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The long-range echo scene of the sperm whale biosonar

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Sperm whales use their gigantic nose to produce the most powerful sounds in the animal kingdom, presumably to echolocate deep-sea prey at long ranges and possibly to debilitate prey. To test these hypotheses, we deployed sound recording tags (DTAG-4) on the tip of the nose of three sperm whales. One of these recordings yielded over 6000 echo streams from organisms detected up to 144 m ahead of the whale, supporting a long-range prey detection function of the sperm whale biosonar. The whale navigated this complex acoustic scene by maintaining a stable, long-range acoustic gaze suggesting continual resource evaluation. Less than 10% of the echoic organisms recorded by the tag were targeted for capture and only 18% of the buzzes were emitted within the 50 m depth interval of maximum organism encounter rate, demonstrating echo-guided prey selection. Buzzes were initiated more than 20 m from the prey, showing that sperm whales do not debilitate their prey with sound, but trade echo levels for reduced forward masking and rapid updates on prey location in keeping with the lower manoeuvrability of these large predators. We conclude that the powerful biosonar of sperm whales enables long-range echolocation and selection of prey, but not acoustic debilitation.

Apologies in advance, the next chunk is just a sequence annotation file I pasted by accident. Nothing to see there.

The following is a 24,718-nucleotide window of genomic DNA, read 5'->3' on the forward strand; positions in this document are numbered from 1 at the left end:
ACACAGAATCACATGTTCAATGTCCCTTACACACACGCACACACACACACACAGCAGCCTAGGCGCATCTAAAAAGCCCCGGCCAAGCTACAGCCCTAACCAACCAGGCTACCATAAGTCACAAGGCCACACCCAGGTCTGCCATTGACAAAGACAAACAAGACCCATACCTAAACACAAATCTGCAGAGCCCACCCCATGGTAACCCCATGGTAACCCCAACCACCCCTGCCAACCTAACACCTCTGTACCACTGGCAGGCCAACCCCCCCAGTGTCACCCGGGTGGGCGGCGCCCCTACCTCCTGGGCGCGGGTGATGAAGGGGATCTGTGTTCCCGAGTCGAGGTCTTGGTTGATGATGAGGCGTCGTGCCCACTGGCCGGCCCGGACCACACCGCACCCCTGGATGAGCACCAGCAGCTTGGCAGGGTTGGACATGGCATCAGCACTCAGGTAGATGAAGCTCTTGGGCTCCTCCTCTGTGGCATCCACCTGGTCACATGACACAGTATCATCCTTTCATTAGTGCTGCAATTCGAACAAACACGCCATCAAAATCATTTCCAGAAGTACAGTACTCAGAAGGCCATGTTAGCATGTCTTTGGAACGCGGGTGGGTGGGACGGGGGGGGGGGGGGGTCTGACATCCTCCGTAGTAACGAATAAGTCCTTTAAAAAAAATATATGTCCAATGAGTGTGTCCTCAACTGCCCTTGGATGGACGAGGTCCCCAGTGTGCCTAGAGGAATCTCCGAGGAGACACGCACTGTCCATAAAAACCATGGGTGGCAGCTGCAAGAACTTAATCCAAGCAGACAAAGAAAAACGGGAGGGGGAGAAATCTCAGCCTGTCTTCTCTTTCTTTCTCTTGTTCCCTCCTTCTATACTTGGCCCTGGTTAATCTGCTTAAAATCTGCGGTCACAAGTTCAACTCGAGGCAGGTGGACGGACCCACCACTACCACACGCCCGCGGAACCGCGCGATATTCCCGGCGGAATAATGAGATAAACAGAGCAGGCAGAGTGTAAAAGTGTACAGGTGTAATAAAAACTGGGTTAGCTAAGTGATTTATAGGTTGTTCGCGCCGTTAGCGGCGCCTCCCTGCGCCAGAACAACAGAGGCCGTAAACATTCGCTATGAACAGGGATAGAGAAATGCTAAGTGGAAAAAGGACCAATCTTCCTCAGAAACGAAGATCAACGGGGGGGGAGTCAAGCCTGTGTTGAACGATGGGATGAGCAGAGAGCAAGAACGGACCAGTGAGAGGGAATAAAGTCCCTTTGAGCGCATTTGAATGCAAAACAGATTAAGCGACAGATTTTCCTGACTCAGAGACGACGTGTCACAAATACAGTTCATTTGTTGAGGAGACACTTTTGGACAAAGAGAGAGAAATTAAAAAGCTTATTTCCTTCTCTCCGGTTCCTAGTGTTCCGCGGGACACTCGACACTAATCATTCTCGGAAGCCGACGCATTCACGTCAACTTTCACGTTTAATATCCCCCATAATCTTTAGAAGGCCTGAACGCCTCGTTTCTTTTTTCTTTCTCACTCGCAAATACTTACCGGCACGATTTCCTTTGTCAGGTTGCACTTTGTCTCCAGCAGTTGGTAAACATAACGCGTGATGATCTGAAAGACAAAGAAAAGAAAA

Original languageEnglish
Article number20200134
JournalBiology Letters
Number of pages6
Publication statusPublished - Aug 2020

    Research areas

  • acoustic debilitation, acoustic scene, DTAG, prey selection, sensory ecology, toothed whale

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